“In all different ways, we can celebrate the good in the world,” he says.

While many intellectual traditions – religious and otherwise – teach that there’s “one right way to live,” Grayling says he hopes “The Good Book” will encourage people to “go beyond your teachers, your text” to understand that “we have to respect and relate to one another.”

Early sales indicate that people are open to what this new "Bible" teaches. On Monday, Grayling’s book was number 41 on Amazon’s UK bestseller list and number 1 in the philosophy and spirituality categories.

- CNN Writer/Producer

Filed under: Atheism • Bible • Books • Culture & Science • Ethics

soundoff (3,021 Responses)
  1. jim

    Actual freedom of thought and the ability to reflect has always befuddled the lay christian. And when base people are confused they often turn to anger because anger is a base emotion. In other words, anger is easy when you don't understand. Organized religion is a method to control the masses.

    And to the people regurgitating that fox news mantra that Hitler, Pol Pot, etc. killed in the name of atheism. No one has ever killed in the name of believing in nothing. Many, MANY, people have killed in the name of God.

    April 11, 2011 at 1:17 pm |
    • Mickey Haist Jr

      I think you could be onto something about the church being a 'people-controller.' You could definitely argue that once that odd brand of Christianity was adopted by Rome as the national religion, the broadest impact of Christianity has been as an effective people manager. It's hard to reconcile the warrior popes, the Spanish Inquisition, and the awful actions of Westboro Baptist with the 'be nice to each other, love everybody' message that many people say the Bible is about.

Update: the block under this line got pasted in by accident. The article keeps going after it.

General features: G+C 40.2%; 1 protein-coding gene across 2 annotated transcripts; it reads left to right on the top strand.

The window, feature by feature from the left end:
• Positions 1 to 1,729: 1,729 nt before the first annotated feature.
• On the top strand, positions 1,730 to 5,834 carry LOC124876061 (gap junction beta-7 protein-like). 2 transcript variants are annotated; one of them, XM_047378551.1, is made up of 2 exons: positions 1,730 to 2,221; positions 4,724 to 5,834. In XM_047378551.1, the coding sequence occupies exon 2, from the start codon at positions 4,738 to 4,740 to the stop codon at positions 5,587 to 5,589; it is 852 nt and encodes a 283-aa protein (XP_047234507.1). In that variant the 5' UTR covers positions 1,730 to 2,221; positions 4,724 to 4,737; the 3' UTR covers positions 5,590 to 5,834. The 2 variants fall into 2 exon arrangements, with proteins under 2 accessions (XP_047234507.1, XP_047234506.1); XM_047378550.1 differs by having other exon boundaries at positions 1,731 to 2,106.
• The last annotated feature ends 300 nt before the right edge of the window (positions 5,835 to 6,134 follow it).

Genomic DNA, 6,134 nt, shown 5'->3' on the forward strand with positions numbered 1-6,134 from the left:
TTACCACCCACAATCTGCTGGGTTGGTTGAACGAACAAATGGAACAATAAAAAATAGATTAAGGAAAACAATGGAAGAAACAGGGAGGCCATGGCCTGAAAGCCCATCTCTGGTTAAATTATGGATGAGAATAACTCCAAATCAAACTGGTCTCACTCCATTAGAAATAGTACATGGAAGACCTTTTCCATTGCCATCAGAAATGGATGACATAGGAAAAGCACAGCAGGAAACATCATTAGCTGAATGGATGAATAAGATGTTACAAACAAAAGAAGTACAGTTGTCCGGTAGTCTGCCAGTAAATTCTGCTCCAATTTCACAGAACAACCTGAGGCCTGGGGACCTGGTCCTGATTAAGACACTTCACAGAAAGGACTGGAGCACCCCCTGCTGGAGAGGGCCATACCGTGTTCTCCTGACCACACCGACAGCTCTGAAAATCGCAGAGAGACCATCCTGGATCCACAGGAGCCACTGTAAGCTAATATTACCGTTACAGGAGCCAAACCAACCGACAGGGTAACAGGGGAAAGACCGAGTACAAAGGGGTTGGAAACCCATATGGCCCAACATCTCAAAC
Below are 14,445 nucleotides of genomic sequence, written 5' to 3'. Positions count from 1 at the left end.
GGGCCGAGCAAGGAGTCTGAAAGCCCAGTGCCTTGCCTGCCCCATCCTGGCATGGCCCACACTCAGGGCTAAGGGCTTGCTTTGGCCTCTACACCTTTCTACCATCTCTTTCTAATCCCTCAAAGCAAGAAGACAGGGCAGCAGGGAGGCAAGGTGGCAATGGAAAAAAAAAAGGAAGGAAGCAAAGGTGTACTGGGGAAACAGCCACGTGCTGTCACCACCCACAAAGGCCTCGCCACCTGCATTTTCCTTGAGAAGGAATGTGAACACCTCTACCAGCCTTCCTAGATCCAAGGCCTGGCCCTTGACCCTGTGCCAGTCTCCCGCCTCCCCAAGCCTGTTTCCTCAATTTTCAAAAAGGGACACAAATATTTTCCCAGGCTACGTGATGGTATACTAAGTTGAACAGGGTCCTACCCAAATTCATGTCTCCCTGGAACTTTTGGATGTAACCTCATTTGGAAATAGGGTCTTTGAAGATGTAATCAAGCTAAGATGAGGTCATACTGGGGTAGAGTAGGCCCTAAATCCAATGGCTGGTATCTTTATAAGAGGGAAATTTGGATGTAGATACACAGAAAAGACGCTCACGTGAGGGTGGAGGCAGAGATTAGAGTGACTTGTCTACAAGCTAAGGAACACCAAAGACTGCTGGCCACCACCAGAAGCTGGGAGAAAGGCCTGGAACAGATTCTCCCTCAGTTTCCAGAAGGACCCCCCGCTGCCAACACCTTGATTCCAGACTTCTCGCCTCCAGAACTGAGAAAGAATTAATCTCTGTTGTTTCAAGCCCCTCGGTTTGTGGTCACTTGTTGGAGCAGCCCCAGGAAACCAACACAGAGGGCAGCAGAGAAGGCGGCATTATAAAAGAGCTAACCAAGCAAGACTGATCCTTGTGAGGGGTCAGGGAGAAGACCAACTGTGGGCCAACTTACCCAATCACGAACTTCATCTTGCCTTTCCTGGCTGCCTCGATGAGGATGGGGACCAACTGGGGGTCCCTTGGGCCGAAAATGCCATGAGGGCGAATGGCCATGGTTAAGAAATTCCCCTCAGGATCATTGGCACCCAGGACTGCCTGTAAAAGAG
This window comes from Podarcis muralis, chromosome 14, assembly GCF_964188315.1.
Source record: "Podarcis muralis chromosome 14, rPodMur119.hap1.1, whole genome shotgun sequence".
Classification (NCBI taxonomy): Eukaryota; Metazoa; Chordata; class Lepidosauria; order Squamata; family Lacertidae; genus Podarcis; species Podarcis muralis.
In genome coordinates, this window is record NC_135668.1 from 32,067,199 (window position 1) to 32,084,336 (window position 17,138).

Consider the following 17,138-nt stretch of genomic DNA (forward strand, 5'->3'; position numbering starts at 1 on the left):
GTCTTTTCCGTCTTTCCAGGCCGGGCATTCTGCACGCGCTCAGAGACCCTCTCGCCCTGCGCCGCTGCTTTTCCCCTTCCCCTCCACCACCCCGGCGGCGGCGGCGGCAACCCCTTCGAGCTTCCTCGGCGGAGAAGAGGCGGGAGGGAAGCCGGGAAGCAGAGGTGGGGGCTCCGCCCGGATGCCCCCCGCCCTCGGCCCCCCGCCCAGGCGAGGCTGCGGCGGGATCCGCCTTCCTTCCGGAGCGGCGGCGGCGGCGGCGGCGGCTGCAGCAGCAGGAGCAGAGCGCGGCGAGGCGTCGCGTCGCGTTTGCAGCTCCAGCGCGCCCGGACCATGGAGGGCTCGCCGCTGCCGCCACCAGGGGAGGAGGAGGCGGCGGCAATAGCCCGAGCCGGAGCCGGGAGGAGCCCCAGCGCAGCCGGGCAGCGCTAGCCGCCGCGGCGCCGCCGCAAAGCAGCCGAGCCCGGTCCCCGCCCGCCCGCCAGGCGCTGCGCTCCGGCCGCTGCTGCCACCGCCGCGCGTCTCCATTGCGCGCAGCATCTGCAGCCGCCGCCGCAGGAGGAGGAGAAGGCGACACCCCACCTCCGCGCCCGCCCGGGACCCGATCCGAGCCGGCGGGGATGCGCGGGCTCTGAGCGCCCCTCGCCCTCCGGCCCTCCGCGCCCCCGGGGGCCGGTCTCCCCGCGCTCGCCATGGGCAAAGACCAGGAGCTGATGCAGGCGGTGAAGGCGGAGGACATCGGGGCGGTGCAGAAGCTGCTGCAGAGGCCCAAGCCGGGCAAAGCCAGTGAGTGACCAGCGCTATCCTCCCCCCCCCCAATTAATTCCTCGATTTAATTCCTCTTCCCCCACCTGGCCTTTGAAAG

We have access to the Bible these days, and though it is hard to read it without the evils of the church chirping around in our ears, we can see that the message of the book isn't really anything to do with being nice or following rules. Most of it is spent telling us how bad we are. The self-righteous are the most commonly attacked by God in the Bible. The message is not, "Do good or else." The message is, "You are not doing good, let Jesus do good for you. And God will see you as good because of Jesus."
      Like a sports fan rejoicing in the victory of his team. The fan did nothing. The team did it all, but the fan shares in the victory.
      Anyway, I got off-topic. You could say that the church is an instrument for controlling people. That is fair. However, it clearly was not initiated as an instrument for controlling people. These were disrespected men and women, who were systematically slaughtered by their people. They were poor, often homeless, and they had no authority structure until after Rome assimilated a form of the religion. These people gave everything they had to poor people, were rejected by their families, and usually had the threat of execution hanging over their heads. Who would invent a religion like that? Who would join a religion like that? It was only after Constantine supposedly saw a vision of the cross (which he likely considered just another rural pagan god's symbol) and appropriated the religion into the government. Then, you see people joining for financial, social, and political gain. After Christianity was 300 years old.

      April 11, 2011 at 1:34 pm |
    • Doc Vestibule

      It is a truism that almost any sect, cult, or religion will legislate its creed into law if it acquires the political power to do so, and will follow it by suppressing opposition, subverting all education to seize early the minds of the young, and by killing, locking up, or driving underground all heretics.

      April 11, 2011 at 1:39 pm |
    • Mara

      I always find the Hitler/Stalin/PolPot argument amusing. Hitler, Stalin, and Pol Pot were bad dudes...but athiests? Naw. In fact, without the church and their beliefs, they may not have ever risen to power at all.